Free Trade

This Lawsuit Could Sink Trump's Steel Tariffs

Today, the U.S. Court for International Trade will hear a challenge to the "national security" rationale Trump used to impose those tariffs in June.



President Donald Trump's steel and aluminum tariffs face their first major legal battle on Wednesday, as the U.S. Court of International Trade will hear oral arguments in a lawsuit challenging the constitutionality of the 1962 federal law used to impose those tariffs.

The lawsuit argues that Section 232 of the Trade Expansion Act of 1962 should be found unconstitutional because the law lacks any "intelligible principle" limiting the president's authority to impose tariffs on supposedly "national security" grounds. The U.S. Constitution grants Congress the sole authority for setting trade policy, the lawsuit contends, and delegation of that authority is allowed only in specific instances—not in the sweeping way authorized by Section 232.

Under the terms of Section 232, presidents have the authority to impose tariffs only for "national security" reasons, but lawyers involved in the case tell Reason that restriction is insufficient—in part because the definition of what counts as a "national security" reason has been stretched so wide by this administration.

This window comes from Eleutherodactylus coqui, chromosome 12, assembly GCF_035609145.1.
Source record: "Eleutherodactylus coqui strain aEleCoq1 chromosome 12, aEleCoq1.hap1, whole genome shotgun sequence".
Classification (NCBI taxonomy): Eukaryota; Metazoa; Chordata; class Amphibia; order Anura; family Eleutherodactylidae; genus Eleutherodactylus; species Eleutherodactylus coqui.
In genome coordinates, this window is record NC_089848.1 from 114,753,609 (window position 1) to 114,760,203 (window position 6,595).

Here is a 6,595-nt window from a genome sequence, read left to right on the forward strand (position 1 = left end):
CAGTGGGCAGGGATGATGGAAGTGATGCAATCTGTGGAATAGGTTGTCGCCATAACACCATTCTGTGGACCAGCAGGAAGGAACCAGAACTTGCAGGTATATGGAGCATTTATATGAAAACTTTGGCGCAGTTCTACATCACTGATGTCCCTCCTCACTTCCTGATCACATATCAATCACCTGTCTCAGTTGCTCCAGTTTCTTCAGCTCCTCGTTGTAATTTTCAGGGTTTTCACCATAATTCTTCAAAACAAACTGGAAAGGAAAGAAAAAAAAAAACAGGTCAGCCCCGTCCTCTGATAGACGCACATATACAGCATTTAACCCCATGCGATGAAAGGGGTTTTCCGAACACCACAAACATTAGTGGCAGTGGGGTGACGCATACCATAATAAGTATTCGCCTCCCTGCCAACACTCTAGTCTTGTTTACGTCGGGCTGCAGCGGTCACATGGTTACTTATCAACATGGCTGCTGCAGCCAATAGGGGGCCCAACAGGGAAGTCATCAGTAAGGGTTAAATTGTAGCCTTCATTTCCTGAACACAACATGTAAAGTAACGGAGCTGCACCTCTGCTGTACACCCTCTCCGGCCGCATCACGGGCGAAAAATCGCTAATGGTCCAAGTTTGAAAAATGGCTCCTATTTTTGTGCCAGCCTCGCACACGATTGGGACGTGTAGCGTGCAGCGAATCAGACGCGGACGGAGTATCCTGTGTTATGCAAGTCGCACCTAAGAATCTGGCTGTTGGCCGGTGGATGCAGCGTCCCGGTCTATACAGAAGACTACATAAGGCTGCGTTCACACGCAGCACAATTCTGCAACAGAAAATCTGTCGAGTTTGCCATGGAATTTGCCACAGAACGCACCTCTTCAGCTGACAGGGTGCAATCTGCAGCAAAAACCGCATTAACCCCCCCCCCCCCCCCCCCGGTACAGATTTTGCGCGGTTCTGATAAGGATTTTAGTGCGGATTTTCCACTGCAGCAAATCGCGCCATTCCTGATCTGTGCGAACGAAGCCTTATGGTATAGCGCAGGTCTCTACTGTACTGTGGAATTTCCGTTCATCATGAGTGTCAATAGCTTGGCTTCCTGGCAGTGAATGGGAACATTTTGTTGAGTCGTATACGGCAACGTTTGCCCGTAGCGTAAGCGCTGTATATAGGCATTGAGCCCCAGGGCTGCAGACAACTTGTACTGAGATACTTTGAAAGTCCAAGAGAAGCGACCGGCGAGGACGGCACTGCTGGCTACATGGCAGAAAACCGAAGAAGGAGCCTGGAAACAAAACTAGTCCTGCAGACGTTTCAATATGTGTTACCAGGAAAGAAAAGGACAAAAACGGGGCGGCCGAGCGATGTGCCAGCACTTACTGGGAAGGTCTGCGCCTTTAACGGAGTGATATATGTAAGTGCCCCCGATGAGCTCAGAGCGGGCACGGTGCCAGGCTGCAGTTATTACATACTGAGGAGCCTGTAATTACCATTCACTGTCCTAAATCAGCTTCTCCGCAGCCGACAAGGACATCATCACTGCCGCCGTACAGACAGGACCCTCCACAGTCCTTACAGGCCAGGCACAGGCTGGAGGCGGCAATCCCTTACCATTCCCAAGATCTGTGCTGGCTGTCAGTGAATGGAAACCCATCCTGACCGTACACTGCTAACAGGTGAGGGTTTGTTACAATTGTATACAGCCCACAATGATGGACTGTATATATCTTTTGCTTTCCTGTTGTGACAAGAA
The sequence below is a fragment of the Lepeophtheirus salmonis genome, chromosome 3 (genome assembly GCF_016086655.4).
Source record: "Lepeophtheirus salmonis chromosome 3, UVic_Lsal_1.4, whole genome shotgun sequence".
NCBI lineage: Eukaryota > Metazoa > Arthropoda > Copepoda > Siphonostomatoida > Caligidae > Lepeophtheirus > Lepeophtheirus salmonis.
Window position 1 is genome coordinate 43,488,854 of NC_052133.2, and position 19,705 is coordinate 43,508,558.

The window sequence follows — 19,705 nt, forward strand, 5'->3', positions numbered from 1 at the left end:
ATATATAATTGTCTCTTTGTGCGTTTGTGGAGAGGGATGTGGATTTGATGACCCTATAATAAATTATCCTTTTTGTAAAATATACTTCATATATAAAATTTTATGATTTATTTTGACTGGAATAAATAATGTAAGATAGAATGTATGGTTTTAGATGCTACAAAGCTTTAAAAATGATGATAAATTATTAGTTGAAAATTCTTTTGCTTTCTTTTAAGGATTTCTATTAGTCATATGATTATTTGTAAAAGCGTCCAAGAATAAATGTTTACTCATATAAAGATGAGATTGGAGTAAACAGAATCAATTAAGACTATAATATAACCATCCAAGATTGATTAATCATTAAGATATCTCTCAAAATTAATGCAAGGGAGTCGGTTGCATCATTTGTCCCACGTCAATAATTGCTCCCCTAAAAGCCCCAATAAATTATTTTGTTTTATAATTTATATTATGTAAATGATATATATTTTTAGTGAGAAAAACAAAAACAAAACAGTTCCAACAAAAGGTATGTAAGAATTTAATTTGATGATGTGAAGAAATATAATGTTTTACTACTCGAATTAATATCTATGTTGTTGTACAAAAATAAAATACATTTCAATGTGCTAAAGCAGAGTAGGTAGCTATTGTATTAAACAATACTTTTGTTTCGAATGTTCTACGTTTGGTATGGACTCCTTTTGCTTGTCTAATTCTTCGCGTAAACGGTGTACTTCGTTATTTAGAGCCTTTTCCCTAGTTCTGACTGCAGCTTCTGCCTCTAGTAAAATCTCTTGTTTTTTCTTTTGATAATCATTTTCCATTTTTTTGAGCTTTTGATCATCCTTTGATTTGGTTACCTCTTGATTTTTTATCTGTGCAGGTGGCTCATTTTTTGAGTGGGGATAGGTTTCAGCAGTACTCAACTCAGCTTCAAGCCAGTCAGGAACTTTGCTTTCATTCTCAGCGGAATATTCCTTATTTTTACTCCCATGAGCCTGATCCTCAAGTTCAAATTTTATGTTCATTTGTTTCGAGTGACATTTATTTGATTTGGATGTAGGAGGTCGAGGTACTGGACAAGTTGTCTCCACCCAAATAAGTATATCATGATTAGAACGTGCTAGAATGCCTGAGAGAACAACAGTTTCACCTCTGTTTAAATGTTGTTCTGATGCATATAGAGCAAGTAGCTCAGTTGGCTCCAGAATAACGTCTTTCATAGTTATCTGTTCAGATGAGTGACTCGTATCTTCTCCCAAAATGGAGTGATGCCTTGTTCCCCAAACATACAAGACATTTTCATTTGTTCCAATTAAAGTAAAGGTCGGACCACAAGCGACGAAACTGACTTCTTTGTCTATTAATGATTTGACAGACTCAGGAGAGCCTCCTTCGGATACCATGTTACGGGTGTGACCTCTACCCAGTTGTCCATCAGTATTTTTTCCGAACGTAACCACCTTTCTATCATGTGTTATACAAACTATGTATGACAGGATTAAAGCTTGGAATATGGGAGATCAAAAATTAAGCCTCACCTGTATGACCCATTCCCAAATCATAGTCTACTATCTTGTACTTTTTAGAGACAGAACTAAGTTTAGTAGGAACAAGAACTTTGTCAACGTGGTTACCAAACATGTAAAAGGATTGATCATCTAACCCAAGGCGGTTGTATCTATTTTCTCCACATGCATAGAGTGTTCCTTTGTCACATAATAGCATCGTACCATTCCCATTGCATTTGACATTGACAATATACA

Trump invoked Section 232 in March when he announced plans to impose a 25 percent tariff on imported steel and a 10 percent tariff on imported aluminum. Those tariffs went into affect on June 1. Though Trump has publicly offered a wide range of explanations for why he imposed those tariffs—ranging from an attempt to punish American trading partners to straight-up protectionism for American steel manufacturers—the legal rationale for the tariffs is that, per Section 232, they are a "national security" matter.

"Our case is a straightforward request that the court declare Section 232 as written to be unconstitutional because the power to tax and to regulate foreign commerce is vested by the Constitution in the Congress," says Gary Horlick, one of the attorneys working on the case. "Congress may delegate aspects of that power to the Executive Branch, but only if the statute contains an intelligible principle on how to proceed."